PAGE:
First, sort by color.
Wash all whites separately; pastels and medium colors together; brights and darks by themselves. Pay special attention to white and lightly colored synthetics; they can pick up dark dyes from other fabrics during washing. Check trimmings and decorations for colorfastness too.
Second, sort for soil.
Sort out those heavily soiled items away from the lightly soiled ones, since lightly soiled items can pick up the extra soil from the wash water. Whites will slowly get grayer or yellower; colors will become duller and duller.
Third, consider Specialty Sorts.
- The Unmatched Set: Mix small and large items together in each load. This lets clothes move more freely, resulting in better washing.
- The Fabric Types: Consider the fabrics and how they are constructed. Separate loosely knitted garments and delicates from regular wash loads, then wash on the gentle cycle.
- The Lint Losers: Fuzzy sweat shirts, chenille robes, flannels and new towels have a tendency to share their lint with other garments during washing. Wash them in a load by themselves - away from corduroys and permanent press garments, which attract lint easily.
- The Fluorescents: Hot pinks, bright greens, electric blues are often much less colorfast than other fabrics. Wash them separately or test them first before washing with other colors. For safety's sake do not pretreat with stain removers unless you have tested them for colorfastness first on an inconspicuous area. Fluorescent colors may fade over time.
Take care to wash away any spots and stains on your washables. Here are a few tips:
Identify the spot. The more you know about what made the spot or stain, the more likely you are to treat it appropriately. This means you have a better chance to remove it, plus you are less likely to set it further by using the wrong treatment. When in doubt, rinse or soak in cold water before treating or laundering.
Treat the spot immediately! The sooner you attack the spot, the easier it is to remove. Get into the habit of checking freshly washed wet clothes for stains that don't wash away. Instead of drying them, pretreat the stains and wash them again. Drying can permanently set the stains.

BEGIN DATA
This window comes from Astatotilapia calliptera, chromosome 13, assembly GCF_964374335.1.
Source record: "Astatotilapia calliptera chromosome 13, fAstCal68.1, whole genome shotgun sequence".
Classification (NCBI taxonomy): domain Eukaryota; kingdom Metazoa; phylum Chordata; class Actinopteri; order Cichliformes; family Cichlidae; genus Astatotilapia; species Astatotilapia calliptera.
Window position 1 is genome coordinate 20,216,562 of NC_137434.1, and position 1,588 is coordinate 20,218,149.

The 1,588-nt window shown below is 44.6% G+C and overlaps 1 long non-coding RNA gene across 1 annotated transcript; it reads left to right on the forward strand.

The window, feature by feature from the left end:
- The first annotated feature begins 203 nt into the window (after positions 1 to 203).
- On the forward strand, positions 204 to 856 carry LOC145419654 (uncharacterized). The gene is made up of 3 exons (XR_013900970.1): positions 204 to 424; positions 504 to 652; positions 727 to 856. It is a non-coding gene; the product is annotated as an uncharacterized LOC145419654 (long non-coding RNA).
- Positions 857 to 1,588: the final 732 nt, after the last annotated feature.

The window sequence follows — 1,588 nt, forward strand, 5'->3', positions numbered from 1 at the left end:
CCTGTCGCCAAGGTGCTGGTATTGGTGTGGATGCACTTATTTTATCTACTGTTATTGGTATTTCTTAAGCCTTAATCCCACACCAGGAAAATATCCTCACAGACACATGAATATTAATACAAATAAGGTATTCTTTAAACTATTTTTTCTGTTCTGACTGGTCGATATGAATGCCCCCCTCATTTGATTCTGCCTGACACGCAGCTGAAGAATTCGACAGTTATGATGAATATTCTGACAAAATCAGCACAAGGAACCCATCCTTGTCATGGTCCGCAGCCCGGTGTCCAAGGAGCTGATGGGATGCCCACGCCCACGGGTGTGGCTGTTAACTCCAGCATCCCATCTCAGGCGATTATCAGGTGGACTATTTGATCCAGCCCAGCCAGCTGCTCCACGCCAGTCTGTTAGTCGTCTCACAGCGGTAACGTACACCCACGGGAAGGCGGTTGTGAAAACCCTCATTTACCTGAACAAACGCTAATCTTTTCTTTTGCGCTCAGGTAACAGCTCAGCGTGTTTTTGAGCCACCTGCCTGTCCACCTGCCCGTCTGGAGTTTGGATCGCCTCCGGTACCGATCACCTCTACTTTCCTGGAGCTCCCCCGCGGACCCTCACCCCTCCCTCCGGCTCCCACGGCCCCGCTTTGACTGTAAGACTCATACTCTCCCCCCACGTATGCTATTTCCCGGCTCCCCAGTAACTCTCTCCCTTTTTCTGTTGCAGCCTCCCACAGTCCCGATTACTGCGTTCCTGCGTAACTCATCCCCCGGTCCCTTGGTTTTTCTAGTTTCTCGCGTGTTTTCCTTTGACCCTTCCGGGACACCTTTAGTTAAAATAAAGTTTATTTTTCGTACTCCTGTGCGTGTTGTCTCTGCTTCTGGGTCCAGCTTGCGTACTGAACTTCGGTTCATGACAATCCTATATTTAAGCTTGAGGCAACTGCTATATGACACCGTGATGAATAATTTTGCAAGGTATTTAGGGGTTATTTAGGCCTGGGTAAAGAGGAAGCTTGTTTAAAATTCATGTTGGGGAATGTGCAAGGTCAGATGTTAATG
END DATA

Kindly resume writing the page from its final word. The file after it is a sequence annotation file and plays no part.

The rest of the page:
Pretreat, plus Pretreating a stain before it is dried or set increases your chances for removing it. Use a prewash stain remover, liquid laundry detergent, or a paste made from a powdered laundry detergent and a little water. First, test for colorfastness by pretreating a seam or other inconspicuous area. Then, launder the entire garment with a detergent - plus a bleach that's safe for the fabric.
Blot it out! Sponge a stain - don't rub it. Rubbing only spreads it and may even damage the fabric.
Beverages containing sugar, such as wine or ginger ale, may seem to disappear. But don't be fooled - they may still be there! Once the stain has been exposed to air, the sugar oxidizes and leaves an invisible stain, which ultimately turns yellow or brown. The stain never left .. it was there all along. To remedy? Treat even those light stains you can't see immediately - before they dry.
Using a bleach? Prevent uneven color changes by bleaching the entire garment - not just the stain.
Old stains rarely fade away- but it's possible! Try pretreating or soaking in a product containing enzymes, then launder.
Wash it away! After treating a stain, launder the complete garment to remove any residue left from the stain or stain remover.
- For the best washing action, mix large items like sheets with a few smaller items, like blouses or hand towels, in the same color range. Avoid wrapping sheets around the agitator post of the washer. They need to be free to move easily.
- The recommended amount of detergent on the label is based on average conditions: 5 to 7 pounds of clothes which are moderately soiled and are washed in an average amount of moderately hard water. Change any of these conditions and you should change the amount of detergent. More detergent may be needed for: larger loads, heavily soiled clothes, a larger-capacity washer, hard water conditions. Slightly less detergent may be used if the water is soft, the clothes are only lightly soiled or the wash load is small.
- For the best cleaning action, clothes need room to move freely. Plus, there must be enough free water to carry away the soil easily. Fill the tub loosely, not completely.
- Detergents work best in warm-to-hot wash water. Consider using cold water only for washing clothes whose colors might fade or clothes that are only lightly soiled.
- Follow the manufacturer's labels and add products accordingly. Some products like oxygen bleaches are added to the wash water before the clothes are added. Liquid fabric softeners go into the rinse water.
- Cold rinse water saves energy, makes ironing easier and helps prevent permanent press fabrics from wrinkling.
- Don't overload the dryer. Clothes need room to tumble freely in order to dry fast and wrinkle-free.
- Use the specially designed permanent press wash and dry cycles for permanent press fabrics, To minimize wrinkling, the wash cycle has a special cool-down rinse; the drying cycle, a cooling-down period.
- To save energy, always wash a full load or match the water level setting to the amount of clothes being washed. When washing small loads, use a lower water setting.